“People change and forget to tell each other.” -Lillian Hellman

Memory’s a funny thing. We often index  past events into distinct compartments; defining and cataloging them with definite purpose. We have these mental tally sheets of good and bad, right and wrong. And even the most open-minded of us often can find ourselves cramming our impressions of people into equally restrictive spaces.

As I reflect on the most recent portion of my life, I find myself musing over the unexpected and often bizarre turns life tends to take. I think I can say with a great deal of certainty that very few of us have found ourselves in the precise place we had once planned. We evolve in ways that are surprising and unexpected and, in embracing this fortuitous progression, can create a person of quality and substance.

In understanding this principle as it applies to me, I’ve found that extending this to those around me has provided me with something akin to having a super power. That super power is: acceptance. For someone like myself, endowed with a hearty helping of stubbornness, acceptance can, at times, seem counterintuitive. The compelling need to fight things tooth and nail can sometimes take hold and thwart any attempt at achieving acceptance. However, embracing it as weapon in your arsenal  with which you battle your way through life, will do nothing short of liberate you.

As one year after another fades into our memories, we become embroiled in the day-to-day of life; constantly striving to meet the demands of careers and family. We somehow freeze the events of the past like an aging snapshot steeped in nostalgia and catalog them under specific headings in our brains. Archived there, they lie dormant and untouched except for the rare revisiting of them on occasion.

While there’s nothing at all wrong with this method as it pertains to events and most generalizations, it can prove to be a disservice with regards to the people we’ve been blessed to know. Sometimes as we grow and evolve, we tend to forget that those we knew in these bygone eras, have changed and grown as well. We can recall with impeccable clarity the cruel actions of a class bully to the extent that part of us imagines him the same way now; as though he goes to work, punches a time card then proceeds to spend the eight-hour work day inflicting swirlies and wedgies on his coworkers. Perhaps that’s a mild exaggeration, but it’s for dramatic emphasis. I am not above employing hyperbole when it suits my purpose.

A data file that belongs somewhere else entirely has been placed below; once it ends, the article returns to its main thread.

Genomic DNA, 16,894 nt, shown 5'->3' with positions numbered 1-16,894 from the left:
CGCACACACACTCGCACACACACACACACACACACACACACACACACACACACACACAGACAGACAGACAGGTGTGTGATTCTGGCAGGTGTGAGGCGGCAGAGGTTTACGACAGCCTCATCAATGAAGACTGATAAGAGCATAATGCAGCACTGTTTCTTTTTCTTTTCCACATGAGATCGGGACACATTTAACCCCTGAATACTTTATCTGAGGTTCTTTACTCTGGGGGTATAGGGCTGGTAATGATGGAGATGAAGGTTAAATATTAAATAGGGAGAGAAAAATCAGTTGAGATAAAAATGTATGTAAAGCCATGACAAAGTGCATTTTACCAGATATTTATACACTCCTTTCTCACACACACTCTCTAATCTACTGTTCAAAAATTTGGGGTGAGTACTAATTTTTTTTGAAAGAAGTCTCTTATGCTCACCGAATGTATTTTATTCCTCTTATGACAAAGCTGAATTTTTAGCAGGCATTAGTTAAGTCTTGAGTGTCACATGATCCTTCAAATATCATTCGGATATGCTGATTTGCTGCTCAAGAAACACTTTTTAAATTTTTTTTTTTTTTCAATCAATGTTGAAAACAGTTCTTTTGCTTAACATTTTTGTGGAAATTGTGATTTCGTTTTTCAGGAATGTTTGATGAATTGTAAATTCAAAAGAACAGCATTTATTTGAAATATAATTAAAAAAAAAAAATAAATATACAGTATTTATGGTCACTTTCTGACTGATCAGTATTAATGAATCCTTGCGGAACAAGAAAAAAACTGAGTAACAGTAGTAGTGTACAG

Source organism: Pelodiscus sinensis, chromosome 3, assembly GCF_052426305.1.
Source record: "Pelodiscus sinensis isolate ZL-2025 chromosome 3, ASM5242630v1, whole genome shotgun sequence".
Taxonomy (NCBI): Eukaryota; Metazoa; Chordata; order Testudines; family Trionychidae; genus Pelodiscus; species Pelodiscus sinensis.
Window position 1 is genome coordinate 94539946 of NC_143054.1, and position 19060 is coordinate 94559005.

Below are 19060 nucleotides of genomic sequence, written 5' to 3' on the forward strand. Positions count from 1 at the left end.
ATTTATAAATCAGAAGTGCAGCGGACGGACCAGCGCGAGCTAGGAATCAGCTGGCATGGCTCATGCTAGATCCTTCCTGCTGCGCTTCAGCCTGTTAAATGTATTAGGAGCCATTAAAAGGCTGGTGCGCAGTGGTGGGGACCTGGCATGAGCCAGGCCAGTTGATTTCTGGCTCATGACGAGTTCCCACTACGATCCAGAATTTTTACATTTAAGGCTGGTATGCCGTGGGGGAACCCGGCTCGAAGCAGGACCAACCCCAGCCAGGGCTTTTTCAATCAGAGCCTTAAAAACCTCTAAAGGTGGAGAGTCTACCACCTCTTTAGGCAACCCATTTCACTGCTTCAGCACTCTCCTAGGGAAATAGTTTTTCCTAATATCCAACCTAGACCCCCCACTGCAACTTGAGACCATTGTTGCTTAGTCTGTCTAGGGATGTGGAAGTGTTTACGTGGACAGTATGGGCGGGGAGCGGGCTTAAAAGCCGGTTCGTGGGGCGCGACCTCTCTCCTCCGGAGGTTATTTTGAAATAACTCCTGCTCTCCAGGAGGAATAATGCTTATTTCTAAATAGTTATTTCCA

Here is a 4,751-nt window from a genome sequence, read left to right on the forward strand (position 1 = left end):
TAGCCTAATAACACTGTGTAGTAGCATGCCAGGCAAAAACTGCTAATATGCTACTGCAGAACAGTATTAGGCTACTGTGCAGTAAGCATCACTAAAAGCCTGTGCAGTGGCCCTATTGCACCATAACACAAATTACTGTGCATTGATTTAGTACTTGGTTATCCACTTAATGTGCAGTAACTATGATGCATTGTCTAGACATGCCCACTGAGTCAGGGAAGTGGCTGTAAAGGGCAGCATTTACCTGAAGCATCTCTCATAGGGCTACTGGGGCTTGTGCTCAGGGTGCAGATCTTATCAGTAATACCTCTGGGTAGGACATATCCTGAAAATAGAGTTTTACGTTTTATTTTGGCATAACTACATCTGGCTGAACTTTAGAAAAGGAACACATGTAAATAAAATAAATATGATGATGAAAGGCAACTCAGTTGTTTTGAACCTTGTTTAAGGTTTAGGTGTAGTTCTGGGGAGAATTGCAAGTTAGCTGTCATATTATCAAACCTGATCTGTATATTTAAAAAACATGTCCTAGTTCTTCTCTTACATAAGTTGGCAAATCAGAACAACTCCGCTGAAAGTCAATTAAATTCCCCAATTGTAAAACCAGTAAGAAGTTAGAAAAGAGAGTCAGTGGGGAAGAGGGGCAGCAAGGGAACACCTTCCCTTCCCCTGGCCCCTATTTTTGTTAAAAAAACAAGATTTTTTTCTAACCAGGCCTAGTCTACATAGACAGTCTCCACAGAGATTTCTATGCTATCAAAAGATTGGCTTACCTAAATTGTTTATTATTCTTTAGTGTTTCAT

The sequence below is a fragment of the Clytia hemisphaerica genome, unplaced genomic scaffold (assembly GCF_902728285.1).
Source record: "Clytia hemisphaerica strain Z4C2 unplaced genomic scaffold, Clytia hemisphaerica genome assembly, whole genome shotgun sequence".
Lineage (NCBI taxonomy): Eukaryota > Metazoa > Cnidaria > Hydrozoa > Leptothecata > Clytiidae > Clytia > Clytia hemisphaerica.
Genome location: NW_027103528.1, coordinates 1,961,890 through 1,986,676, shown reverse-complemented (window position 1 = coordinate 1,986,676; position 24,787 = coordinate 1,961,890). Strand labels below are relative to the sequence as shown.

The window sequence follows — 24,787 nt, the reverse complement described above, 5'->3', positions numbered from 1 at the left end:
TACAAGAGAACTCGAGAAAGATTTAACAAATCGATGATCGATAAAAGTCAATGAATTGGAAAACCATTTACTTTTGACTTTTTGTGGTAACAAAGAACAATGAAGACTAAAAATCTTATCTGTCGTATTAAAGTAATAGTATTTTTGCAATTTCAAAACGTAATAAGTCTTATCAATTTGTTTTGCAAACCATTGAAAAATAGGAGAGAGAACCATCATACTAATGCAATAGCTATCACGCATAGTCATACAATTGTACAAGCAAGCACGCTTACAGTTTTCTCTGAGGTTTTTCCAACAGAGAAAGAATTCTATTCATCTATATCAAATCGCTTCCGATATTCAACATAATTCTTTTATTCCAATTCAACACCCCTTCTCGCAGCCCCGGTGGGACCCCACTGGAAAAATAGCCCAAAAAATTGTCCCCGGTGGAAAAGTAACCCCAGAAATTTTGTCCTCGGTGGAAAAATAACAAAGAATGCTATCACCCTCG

I ran into a girl once in the mall with whom I had attended high school. She was physically rather unchanged, as we had only graduated a scant two years prior, but there was a very definite shift in her demeanor. She had in school been rebellious and disrespectful, but I’d be lying if I said she wasn’t amusing. Her fights with the teachers were legendary and she possessed a tendency to back-talk that, while lacking in respect, did often supply her peers with an ample amount of entertainment.

I  called out her name and she glanced around her in surprise. Her eyes settling on mine, she seemed alarmed at first, then ashamed. As I approached her, she cast her eyes downward in embarrassment. I wondered what she could have felt so ashamed of. I hadn’t known her well enough to have merited any reaction nearly so personal. As she again raised her eyes to meet mine, I saw in them a vulnerability that was rather unexpected. It seemed to flash across her features like a restaurant marquee announcing the dinner special.

We made small talk for a minute or two all the while she fidgeted nervously. Finally with a ragged breath, she attempted an awkward smile.

“Look.” she practically spat the words out in her impatience. “I’m not the same as I was in high school. I’m a mom now and I’m not into the stuff I was into then. I’ve changed.” That’s what she had been embarrassed about. She was afraid that I and everyone else would forever remember her as being some trouble maker like she was in high school; that we would never assimilate the progression into adulthood that nearly always leads to maturity and change that she had experienced. She wasn’t giving herself  or anyone else enough credit.

But it touched me. The way she had endeavored so hard to change and to grow; much of which I suspect was the result of motherhood. And I realized something then: it wasn’t fair to pigeon-hole someone into some compartment just because it once seemed to have fit them. It was a disservice to that individual as a human capable of change, to deny them the opportunity to be recognized for that change. But, it was also a disservice to me if I didn’t allow my interpretation of that individual to be as fluid as their growth would inevitably be. I would be depriving myself of having wonderful friends who just became wonderful-er with age.

How would you feel if  everyone associated you with the worst thing you ever did? If they endlessly identified you as being whatever you were at your lowest point?

It made me think a lot that day and a lot since. I thought about the courage it takes to change and the confidence it requires to shake off the tags and labels people–including ourselves–seem so wont to affix to us. That we can change every day; that we can shape and control the people we become, that’s another super power. (Wow by the end of this post we will have developed two!)

So when we choose to accept people we take them in whole–the good and the bad. We accept them as they are now and as they’ll be in the future. We accept the worst they are with the best they are. And we give people the opportunity to surprise us. Because we’re more than the failures and fears and we each deserve the opportunity to prove that. I’m just phenomenally grateful that those closest to me have afforded me that chance, even when I didn’t feel I deserved it.



“The curious paradox  is that when I accept myself just as I am, then I can change.” -Carl Rogers